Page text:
While the divide between cat and dog owners isn’t as bad in real life as in theory, here’s a bit of news that’s bound to get the former a little rattled.
Data taken from more than 3 million individuals aged between 40 and 80 was used to investigate whether dog owners had higher or lower mortality rates than non-dog owners.
Remarkably, owners with no other love in their life apart from their canine companion showed a marked advantage. Those with dogs clocked a 33 percent reduction in risk of death and an 11 percent reduction in risk of cardiovascular disease when compared to single non-dog owners.
In a press release accompanying the results, Mwenya Mubanga, the study’s lead author wrote: “A very interesting finding in our study was that dog ownership was especially prominent as a protective factor in persons living alone, which is a group reported previously to be at higher risk of cardiovascular disease and death than those living in a multi-person household.
“Perhaps a dog may stand in as an important family member in the single households.”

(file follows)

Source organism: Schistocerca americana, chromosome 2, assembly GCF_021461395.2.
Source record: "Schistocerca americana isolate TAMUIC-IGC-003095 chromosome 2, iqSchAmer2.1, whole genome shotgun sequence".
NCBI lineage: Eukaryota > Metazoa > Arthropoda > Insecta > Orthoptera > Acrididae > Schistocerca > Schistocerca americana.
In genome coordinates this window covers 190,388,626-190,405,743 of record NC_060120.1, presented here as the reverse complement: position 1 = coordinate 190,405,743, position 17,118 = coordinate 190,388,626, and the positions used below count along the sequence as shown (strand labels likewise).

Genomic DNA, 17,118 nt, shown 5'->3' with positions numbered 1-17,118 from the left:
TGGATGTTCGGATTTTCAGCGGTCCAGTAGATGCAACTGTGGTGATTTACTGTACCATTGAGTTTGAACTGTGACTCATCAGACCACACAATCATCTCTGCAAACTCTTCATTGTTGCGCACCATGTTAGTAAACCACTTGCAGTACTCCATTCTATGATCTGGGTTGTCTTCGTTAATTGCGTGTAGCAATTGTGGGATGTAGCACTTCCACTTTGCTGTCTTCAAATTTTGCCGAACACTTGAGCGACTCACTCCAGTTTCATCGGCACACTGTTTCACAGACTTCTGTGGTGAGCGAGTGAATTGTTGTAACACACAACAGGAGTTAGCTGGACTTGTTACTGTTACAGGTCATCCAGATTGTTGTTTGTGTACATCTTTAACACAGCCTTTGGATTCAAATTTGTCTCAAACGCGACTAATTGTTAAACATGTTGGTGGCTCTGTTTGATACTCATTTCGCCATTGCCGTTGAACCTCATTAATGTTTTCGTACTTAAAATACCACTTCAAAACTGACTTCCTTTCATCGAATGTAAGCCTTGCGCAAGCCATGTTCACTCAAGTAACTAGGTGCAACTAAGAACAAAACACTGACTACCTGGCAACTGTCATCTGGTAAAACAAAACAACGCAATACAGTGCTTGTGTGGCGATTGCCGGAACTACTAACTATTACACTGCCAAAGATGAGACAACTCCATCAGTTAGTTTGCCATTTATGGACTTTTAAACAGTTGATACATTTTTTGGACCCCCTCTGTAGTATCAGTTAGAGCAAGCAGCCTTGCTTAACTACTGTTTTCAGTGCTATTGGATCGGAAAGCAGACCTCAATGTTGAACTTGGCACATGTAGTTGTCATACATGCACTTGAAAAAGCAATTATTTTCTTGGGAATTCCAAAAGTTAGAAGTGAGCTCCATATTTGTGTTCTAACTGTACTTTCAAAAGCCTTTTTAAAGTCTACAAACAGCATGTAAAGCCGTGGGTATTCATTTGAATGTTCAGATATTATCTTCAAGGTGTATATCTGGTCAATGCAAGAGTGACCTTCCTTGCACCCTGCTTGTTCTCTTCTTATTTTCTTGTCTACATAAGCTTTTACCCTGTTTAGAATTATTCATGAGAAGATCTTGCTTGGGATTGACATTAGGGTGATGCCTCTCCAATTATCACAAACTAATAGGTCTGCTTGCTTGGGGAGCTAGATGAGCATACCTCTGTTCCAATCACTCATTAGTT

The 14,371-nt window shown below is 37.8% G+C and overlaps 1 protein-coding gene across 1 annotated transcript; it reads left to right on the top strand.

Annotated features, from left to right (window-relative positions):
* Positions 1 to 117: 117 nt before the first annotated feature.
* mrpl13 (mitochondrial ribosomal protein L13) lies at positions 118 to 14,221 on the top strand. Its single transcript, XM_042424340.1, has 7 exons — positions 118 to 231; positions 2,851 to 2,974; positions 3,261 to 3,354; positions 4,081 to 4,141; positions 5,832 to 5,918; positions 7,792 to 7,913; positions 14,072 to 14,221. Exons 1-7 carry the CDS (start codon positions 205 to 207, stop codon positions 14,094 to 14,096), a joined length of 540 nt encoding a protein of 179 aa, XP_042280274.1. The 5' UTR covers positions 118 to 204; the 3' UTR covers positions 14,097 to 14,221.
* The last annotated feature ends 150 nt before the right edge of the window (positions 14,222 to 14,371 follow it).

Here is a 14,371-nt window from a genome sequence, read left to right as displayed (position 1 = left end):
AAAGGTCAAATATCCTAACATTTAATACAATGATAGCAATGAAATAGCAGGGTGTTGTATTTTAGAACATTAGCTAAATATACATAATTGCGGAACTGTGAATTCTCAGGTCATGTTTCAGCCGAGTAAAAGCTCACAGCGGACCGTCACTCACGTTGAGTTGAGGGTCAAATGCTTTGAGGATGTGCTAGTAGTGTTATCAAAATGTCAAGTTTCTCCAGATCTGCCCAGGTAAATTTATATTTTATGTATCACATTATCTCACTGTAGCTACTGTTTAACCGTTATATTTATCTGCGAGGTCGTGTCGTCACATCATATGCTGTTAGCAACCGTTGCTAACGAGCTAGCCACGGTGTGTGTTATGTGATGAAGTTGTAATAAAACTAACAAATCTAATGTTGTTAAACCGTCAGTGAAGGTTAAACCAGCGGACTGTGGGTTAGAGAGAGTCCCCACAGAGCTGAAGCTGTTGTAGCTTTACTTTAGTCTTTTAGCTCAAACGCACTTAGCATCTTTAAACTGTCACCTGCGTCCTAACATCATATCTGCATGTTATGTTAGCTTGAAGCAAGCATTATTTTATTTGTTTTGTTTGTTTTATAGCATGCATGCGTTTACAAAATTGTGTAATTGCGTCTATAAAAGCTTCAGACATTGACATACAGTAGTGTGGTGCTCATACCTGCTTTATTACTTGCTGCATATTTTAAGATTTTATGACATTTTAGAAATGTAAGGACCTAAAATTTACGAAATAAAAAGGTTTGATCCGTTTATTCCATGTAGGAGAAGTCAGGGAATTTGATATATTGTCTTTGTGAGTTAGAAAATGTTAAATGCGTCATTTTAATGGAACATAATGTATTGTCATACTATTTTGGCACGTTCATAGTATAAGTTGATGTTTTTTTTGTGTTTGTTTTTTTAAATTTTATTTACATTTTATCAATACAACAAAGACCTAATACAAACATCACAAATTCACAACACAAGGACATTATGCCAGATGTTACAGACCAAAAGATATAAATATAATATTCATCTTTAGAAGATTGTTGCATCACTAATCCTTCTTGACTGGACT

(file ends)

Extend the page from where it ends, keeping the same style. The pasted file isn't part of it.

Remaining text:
The study also suggested that larger dogs are more beneficial to their owner’s health than smaller breeds. Which makes sense, because they’re much better than smaller dogs.
According to the data, owners of larger dogs that were originally bred for hunting purposes, were more protected from disease. The study doesn’t indicate what aspect of dog ownership improves human health, but scientists are speculating it’s got something to do with walking them.
So basically, having a dog makes you less lazy. According to Tove Fal, another study author, anyway.
“We know that dog owners, in general, have a higher level of physical activity,” she said, “which could be one explanation for the observed results. Other explanations include an increased well-being and social contacts or effects of the dog on the bacterial microbiome in the owner.”
Not only that, but they’re just fun to have around.